Up until the middle of the 17th Century, all military discipline within the British Army and Navy was a matter for the Crown. However in 1881 a system was formulated which occurred with the passing of the first Army Act. This gave a fully codified system of military offences and set up the constitution and rules of a Court-Martial system. This system survived more or less in tact until 1955, since that date the Armed Forces have had a complete separate and distinct system of military criminal justice.
If you are a member of the Armed Services, Army, Navy or Air Force whether regular, reserve or territorial or you are a civilian living abroad under the jurisdiction you can if you commit a criminal offence be tried by Court-Martial.
There are three types of Court-Martial. District and General Courts-Martial are held in times of peace but a Field General Court-Martial, which allows exceptions to some of the rules that exist can be held in times of active service.
A District Court-Martial has limited powers of sentence. For example it can only impose imprisonment not exceeding two years. A General Court-Martial has no such limitation.
Both Courts have some of the powers that the Crown Court would have in relation to civilian offences and can impose up to the maximum available sentence for military offences.
Officers must be tried by General Court-Martial. A Warrant Officer can be tried by District Court-Martial but this would limit the Court sentencing powers in relation to him or her. A District Court-Martial has a minimum of three Officers and this is the usual number that sit. A General Court-Martial has a minimum of five Officers, which is the usual constitution. Of course a Court-Martial not only has Officers sitting on a Court Board but also a Judge Advocate. A Judge Advocate will normally be an assistant Judge Advocate from the Office of the Judge Advocate General whose duty it is to supply Judge Advocates for the trial. A Judge Advocate and the Judge Advocate General are Judicial Officers and are full time and are appointed by the Lord Chancellor. A Court-Martial exists only for the trial of a particular defendant or defendants unlike the Crown Court or the Magistrates Court that are permanently constituted. A Court-Martial has to be specifically set up for a specific defendant. Generally speaking lawyers from the service that is seeking to prosecute the defendant carry out the prosecution at a Court-Martial. For example if the defendant happens to be a soldier then Officers from the Army Prosecution Authority that are part of the Army Legal Services prosecute him.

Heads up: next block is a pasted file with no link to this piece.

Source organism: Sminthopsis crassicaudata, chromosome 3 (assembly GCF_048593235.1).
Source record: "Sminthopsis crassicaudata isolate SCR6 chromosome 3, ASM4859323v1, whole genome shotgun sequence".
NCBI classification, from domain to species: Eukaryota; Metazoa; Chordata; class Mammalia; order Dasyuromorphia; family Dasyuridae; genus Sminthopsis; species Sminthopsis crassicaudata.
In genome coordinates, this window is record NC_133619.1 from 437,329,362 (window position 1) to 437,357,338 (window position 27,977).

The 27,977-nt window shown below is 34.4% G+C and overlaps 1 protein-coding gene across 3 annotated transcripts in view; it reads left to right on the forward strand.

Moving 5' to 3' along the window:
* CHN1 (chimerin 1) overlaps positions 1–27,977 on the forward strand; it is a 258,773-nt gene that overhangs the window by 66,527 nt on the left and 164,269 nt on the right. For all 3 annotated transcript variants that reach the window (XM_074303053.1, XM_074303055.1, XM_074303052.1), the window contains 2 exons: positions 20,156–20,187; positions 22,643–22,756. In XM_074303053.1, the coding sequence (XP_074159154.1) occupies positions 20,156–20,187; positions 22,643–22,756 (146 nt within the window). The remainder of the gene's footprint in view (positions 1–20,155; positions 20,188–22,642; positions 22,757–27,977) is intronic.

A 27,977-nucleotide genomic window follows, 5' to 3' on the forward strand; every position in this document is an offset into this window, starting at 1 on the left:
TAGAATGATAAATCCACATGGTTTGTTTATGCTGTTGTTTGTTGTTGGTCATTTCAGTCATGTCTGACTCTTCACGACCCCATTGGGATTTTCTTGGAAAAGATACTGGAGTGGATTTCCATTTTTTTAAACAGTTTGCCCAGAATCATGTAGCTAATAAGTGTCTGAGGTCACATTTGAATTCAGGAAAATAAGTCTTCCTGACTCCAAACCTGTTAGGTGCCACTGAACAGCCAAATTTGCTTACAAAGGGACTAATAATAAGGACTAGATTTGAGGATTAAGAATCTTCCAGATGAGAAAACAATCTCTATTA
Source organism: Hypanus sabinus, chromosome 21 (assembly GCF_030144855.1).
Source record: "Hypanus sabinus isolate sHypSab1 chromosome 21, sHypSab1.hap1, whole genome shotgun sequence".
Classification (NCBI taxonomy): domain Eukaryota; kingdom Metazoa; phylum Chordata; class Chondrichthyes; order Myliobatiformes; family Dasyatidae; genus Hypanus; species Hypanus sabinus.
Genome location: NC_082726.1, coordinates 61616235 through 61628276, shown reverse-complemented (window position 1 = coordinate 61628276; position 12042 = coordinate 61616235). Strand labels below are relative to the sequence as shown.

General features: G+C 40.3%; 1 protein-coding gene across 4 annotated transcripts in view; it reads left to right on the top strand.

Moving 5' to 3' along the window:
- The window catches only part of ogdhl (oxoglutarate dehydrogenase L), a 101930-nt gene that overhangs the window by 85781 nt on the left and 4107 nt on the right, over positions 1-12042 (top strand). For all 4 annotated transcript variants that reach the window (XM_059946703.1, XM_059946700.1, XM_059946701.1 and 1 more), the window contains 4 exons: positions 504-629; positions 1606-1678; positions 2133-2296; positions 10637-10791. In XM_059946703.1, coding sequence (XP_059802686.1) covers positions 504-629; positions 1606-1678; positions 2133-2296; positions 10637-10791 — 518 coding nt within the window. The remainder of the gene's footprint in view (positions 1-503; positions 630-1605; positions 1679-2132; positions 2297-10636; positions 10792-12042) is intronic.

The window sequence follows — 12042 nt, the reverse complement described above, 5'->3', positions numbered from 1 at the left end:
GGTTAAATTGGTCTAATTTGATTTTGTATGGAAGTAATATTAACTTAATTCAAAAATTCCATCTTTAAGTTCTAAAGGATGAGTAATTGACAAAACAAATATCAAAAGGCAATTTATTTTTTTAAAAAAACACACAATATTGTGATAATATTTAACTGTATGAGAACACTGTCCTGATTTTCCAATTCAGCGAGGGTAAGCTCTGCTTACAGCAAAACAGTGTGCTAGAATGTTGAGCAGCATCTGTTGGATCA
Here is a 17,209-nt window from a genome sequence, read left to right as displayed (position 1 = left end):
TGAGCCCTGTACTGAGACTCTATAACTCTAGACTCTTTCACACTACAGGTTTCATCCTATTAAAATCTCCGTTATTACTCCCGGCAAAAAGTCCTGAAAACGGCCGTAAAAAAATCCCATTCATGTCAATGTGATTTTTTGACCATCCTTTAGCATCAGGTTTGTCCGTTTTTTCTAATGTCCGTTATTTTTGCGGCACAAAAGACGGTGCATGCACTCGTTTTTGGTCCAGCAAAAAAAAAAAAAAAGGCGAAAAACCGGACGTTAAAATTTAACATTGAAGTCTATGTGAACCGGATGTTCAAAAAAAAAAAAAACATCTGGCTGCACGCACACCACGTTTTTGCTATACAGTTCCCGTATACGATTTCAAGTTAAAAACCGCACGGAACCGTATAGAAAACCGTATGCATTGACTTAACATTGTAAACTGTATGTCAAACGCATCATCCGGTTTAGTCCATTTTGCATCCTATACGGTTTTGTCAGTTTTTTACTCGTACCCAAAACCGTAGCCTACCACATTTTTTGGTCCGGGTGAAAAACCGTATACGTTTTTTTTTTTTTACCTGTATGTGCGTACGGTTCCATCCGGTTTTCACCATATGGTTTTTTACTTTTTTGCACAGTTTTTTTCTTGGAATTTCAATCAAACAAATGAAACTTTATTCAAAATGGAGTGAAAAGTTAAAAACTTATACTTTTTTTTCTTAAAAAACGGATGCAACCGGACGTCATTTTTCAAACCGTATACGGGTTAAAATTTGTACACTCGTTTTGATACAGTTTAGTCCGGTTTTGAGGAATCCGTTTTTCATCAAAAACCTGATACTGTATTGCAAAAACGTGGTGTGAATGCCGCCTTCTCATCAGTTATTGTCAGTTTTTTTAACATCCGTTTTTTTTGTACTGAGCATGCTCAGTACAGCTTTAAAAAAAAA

The Royal Air Force has its own Prosecuting Authority, as does the Navy.
An accused man may be represented by a lawyer of their choice.
Forces Law specialise in having a panel of lawyers that are extremely experienced at defending soldiers, sailors and airmen all over the world at Courts-Martial.
There is an extensive Legal Aid Scheme, which operates to assist the Service Personnel who are to be tried by Court-Martial, and the Army, the Air Force and the Navy administer this.
It is very important to understand that the funding for Courts-Martial is almost exactly the same as the funding for the Magistrates and Crown Court and the instruction of a lawyer gives the Serviceman or woman independent legal advice.
All members of the Forces Law Courts-Martial panel are independent lawyers and are not employed or retained by the Ministry Of Defence but are solicitors in private practice who specialise in providing skilled advice and assistance.
The procedure at a trial is governed totally by the Courts-Martial Rules. There is a set of rules for the Army and a set of rules for the Air Force. The Navy of course have their own distinct and separate rules and regulations for their Courts-Martial.
Prior of course to any criminal trial taking place there will always be a police investigation.
At a police investigation by the Service Police or by the Ministry of Defence Police a detained person has an absolute right to free and independent legal advice.
Again Forces Law provides such free and independent Legal Advice with a team of lawyers who are skilled in military police station work.
At any time of the day or night anywhere in the world if you feel that you need advice on a military criminal matter then you can telephone Forces Law or contact them via the Web Site and you will be put in touch with a lawyer who understands that system and speaks your language.
Contact our 24hr helpline now 0845 601 1260
or email firstname.lastname@example.org